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“Advertising is the same thing as marketing” most of us at some point have either heard this statement from someone else or have even said it ourselves. I know for a fact that I had at one point when I was in my marketing class in high school, and we started a lesson on advertising, and I had wondered that in my head throughout the lesson. That question sparked a fascination in my head and even followed me to college, where I decided to study both of the subjects. I love both topics very much, they have given me insight different aspects of the field that I would not know about if I had chosen to focus on just one, and its that experience that I believe gives me the credentials to attempt to explain not only the differences in the topics but also how they complement each other.

Marketers, by nature, are "people people'. Not saying that every single one is an extrovert who pitches ideas like a used car salesman, instead, they are continually working towards finding what the best way to convey value onto the desired market is. If marketers are to effectively construct a strategy, campaign, or any other type of related activity, they first need an understanding of who their audience is. There are many ways, especially in today's age of technological advancement, that people can get these insights without really knowing too much about the thought process of the brain itself. Sure, it is smart to make marketing decisions based upon quantifiable reasons, but they are also other substantial factors that can and in my opinion, should be taken into consideration during this process. Furthermore, along with those technological advances, there have been advances in the medical field as well that play a massive part in the decision making of marketing plans.

Every week I meet with owners, executives, and managing directors of small businesses from across the US. In these meetings lay the ultimate battle of value. Will I get enough ROI? Do they have enough on-hand talent to handle what they promise? Are they credible and transparent? Do we get along?

We’re halfway into the first month of the beginning of the new year. And of course, the internet is flooded with lists of trends and predictions for everything, including marketing. The rise of artificial intelligence, micro-influencers, and smart speaker voice commerce seem to be the common forecast amongst industry professionals.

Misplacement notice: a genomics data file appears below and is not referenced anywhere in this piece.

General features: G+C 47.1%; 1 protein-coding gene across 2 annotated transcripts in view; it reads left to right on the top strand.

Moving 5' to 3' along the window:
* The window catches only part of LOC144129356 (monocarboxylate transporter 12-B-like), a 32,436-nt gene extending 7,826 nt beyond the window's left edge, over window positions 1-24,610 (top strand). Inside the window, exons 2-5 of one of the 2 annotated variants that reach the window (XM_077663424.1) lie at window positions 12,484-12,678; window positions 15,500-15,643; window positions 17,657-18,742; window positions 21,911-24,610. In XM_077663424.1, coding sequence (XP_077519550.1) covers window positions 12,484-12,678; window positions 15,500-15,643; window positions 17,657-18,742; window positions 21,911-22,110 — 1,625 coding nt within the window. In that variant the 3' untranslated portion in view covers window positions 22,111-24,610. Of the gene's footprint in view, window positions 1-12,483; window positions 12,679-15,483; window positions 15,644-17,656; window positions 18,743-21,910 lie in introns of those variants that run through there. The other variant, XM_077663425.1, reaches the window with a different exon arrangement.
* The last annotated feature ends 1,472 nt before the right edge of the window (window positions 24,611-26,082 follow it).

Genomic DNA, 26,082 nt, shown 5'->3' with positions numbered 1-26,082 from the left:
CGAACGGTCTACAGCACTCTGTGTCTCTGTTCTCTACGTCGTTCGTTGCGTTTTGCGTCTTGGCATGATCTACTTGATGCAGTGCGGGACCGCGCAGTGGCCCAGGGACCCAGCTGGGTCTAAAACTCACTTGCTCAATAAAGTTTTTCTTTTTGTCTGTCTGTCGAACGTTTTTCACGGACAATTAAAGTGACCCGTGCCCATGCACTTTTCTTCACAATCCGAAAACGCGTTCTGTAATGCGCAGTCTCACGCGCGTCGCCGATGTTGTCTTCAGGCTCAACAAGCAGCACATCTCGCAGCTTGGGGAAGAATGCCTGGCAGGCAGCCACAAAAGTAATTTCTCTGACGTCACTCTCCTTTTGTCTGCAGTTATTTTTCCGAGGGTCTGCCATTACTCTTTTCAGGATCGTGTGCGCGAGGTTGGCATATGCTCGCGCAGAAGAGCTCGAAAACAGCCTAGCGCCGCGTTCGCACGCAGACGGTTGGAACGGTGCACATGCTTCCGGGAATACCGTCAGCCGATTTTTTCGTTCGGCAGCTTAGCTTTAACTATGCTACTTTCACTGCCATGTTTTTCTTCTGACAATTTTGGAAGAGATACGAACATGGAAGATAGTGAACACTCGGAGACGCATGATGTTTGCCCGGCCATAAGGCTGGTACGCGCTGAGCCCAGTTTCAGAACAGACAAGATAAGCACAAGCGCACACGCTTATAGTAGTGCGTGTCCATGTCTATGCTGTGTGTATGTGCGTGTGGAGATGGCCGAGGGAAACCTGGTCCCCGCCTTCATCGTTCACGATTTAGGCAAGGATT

Marketing Eye puts an incredible amount of effort into delivering world-class marketing strategies to our clients. We have invested heavily in research and development, and of course, developing the world's first Robotic Marketer. 
I have spent my weekend looking at the big picture - Where is my business going? How are my team and I going to get it there? What is going to make the company more unique? How do we retain our talented team? What incentives do we need to have in place? All the normal questions really.
Back in 2003, Nick Carr wrote an interesting article for the Havard Business Review titled “IT Doesn’t Matter”. This obviously had a lot of headline readers furious. With a worldwide IT spend of $2.6 trillion dollars, it’s no wonder why Nick Carr was labeled a heretic and blasphemer. It seems we live in a day and age where assumptions about IT run rampant. Ever since a young Intel engineer named Ted Hoff, back in 1968, found a way to put the circuits necessary for computer processing onto a tiny piece of silicon, the business world has dubbed IT as the backbone of commerce. And there’s no doubt that this assertion rings true in many ways since it spurred a series of technological breakthroughs—desktop computers, local and wide area networks, enterprise software, and the Internet. 
Advances in our online accessibility has changed the way we interact, shop, and go about our daily lives. Out of all of these advances, came one facet of the shopping and buying process, which is giving business owners a major headache, reviews. I’m sure every single one of us has filled out a review, so what is the full impact of reviews on businesses? Let’s take a look:
How do you create the ideal website? How valuable is it? These are questions that many business owners are searching for answers to, and the biggest gap in the road lies with the tactics behind your website. Whether you have a marketing department internally or rely on an agency for your coding and website design, it is crucial to have a website which is strategically built for your audience. So what does this look like? Well let’s take a look:
Here and there we find ourselves hitting a stroke of luck without any intention or guidance. No matter what area of business you are in, these random unforeseen victories are few and far in between. In order to sustainably build your firm’s standing in the market, you need to have a clear aim at the target. Let’s take a look at how we approach making growth attainable through strategic marketing:
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Marketing Eye is disruptive by design, going into start-ups and existing businesses with change in mind. We use our 15 years’ of experience to reinvent your marketing potential, and take your business to a level not yet achieved.

 

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